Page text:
“My recollection is that Brazelton wanted to focus only on the (Salida slayings) themselves,” Magana said. “If the case got cluttered up with anything else, it might hurt his case.”
Amster fought to exclude evidence of the occult from much of the proceedings, arguing that the group’s worship was irrelevant to the quadruple murder.
Rituals, writings and sacrifice
Modesto attorney William Arthur Miller, who represented Willey, recalled many of the same things as Magana, plus allegations of animal sacrifice. He said group members listened to heavy metal music just before the murders, and remembered talk of group members dancing at one point, as if in a ritual.
Miller said crime scene photos revealed a scrap of paper scrawled with a ritual prayer or chant. A length of hair from one of the victims was affixed by a magnet to a refrigerator door, he said, noting that Satanists are said to use “parts of a victim’s physical being to cast spells.”
“A lot looked like satanic worship,” Miller said of the writings. He recalled a member saying that the “sacrifice of a newborn baby was the ‘cleaningest’ thing you could do. I took that to mean to ‘most cleansing,'” Miller said.
A review of some of the writings revealed references to altars, witchcraft, blood-letting curses, dining with the dead, pentagrams, demons, goats, visions, secret oaths and “the father of darkness.”
The Salida group referred to itself as “children of Satan,” “children of the night,” “false prophets of Revelations” and “judge and jury of people’s fate,” according to the writings.
Books recovered from the compound included the Satanic Bible, The Magic Power of Witchcraft, First Steps in Ritual and other writings on voodoo, weapons and terrorism.
Miller and Magana said they didn’t have the money or staff to thoroughly explore how the group’s worship might have affected the murders. “I was always bothered by the fact that nobody seemed to care or investigate,” Magana said.
Paul Ligda, a Vallejo attorney who represented Vieira, said, “Looking back, I don’t think as much was done as could have been done. I didn’t know as much then as I do now.”
Young and another group member who broke away before the murders, contacted separately, said there were members who were not prosecuted. Both recalled outdoor ceremonies but would not provide many details.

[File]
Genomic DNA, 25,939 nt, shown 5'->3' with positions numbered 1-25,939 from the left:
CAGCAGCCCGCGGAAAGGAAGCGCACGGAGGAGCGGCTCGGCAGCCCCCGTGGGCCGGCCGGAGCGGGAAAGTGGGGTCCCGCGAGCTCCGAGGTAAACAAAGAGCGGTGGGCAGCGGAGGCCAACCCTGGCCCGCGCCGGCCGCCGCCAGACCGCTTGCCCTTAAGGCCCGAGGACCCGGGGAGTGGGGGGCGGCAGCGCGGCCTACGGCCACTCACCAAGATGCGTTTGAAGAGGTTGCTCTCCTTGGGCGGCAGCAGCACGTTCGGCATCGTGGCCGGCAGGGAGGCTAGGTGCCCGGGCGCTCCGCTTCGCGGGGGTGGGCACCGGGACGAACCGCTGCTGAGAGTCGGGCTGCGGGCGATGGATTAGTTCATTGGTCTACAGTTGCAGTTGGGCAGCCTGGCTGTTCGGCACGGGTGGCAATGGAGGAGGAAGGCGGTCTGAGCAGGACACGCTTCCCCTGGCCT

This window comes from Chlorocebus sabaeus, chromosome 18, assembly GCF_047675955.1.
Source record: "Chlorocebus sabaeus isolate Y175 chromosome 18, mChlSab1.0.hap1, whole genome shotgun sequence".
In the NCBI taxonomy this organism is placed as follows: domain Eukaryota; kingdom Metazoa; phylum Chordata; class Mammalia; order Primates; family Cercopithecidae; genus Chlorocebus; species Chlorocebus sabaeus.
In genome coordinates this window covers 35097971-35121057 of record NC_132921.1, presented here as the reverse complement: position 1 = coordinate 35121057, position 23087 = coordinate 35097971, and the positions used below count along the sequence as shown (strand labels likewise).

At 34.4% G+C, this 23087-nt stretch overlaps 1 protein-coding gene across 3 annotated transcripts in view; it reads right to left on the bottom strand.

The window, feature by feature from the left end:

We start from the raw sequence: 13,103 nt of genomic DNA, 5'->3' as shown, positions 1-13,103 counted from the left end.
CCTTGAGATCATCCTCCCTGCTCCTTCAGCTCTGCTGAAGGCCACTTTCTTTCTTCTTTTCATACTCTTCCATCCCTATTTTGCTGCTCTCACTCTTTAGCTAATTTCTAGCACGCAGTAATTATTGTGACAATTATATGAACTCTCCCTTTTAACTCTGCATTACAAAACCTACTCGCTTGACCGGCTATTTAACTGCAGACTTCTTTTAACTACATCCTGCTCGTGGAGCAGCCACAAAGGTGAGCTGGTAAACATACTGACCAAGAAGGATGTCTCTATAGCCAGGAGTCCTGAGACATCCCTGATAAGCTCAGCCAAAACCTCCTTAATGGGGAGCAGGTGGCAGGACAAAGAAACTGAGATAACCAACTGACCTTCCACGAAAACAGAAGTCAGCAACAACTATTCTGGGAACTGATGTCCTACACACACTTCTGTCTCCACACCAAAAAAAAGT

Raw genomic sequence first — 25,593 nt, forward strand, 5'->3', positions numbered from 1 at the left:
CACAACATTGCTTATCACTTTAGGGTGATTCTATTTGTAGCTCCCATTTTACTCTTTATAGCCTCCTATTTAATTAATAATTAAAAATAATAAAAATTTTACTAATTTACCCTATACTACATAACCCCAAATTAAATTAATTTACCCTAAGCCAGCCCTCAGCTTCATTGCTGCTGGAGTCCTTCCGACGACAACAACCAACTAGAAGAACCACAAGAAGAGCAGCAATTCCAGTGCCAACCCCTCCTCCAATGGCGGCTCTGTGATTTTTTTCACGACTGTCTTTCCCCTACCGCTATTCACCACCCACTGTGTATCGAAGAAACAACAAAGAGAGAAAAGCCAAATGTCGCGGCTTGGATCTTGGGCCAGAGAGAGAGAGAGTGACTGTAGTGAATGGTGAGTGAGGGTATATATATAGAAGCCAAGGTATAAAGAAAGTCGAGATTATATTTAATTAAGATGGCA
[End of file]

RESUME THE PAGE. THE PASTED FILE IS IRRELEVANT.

Young said, “It was nothing like ‘All hail Satan.'” She said Cruz, dressed in a Ku Klux Klan-type robe, would babble from a mystical book.
At one of the trials, Young had testified about participating in a ritual where her hand was sliced and a bloody thumbprint placed in a leather-bound book titled “The Order of the Lion.”
The other former group member, who asked not to be identified, shook visibly and wept when asked about the group. She said when she distanced herself, members threatened her and her loved ones, and she is certain that remnants of the group continue to lurk in the area.
Angela Ragsdale, granddaughter of Raper, the unofficial leader of the breakaways who were slaughtered, agreed. “I know there are people still out there” who were affiliated with Cruz’s group, Ragsdale said.
Of the murders, she said, “I truthfully believe this was an initiation to be in this cult.”
She was 14 at the time, but had been welcomed as a youthful associate and recalls seeing riverside ceremonies featuring snakes, black cats, candles and blood. Ragsdale said she heard stories that “led me to believe that a child had been sacrificed.”
Reports trigger memories
That something similar may have happened to Laci and Conner Peterson haunts Ragsdale.
She noted unconfirmed reports that the boy’s body was recovered with a slash on the torso and a nooselike length of tape wrapped around the neck. That suggests “a satanical-type thing,” she concluded.
“I’m not looking to save Scott Peterson by any means,” Ragsdale said. “I’m not declaring him innocent or guilty. But to me, it’s completely wrong for them not to recognize this (possible connection).”
Peterson’s defense team has explored artwork discovered along San Francisco Bay near where the bodies of mother and son were recovered. The paintings include images of infants in water with umbilical cords attached, a man with an ax beheading a man in a boat and a woman with severed hands, goat-headed figures, devilish caricatures and scenes of mutilations.
Members of the Peterson camp said items released into the bay from a point near the drawings drifted to near where the bodies were recovered.
The kidnap-sacrifice theory has caused speculation across the United States and beyond.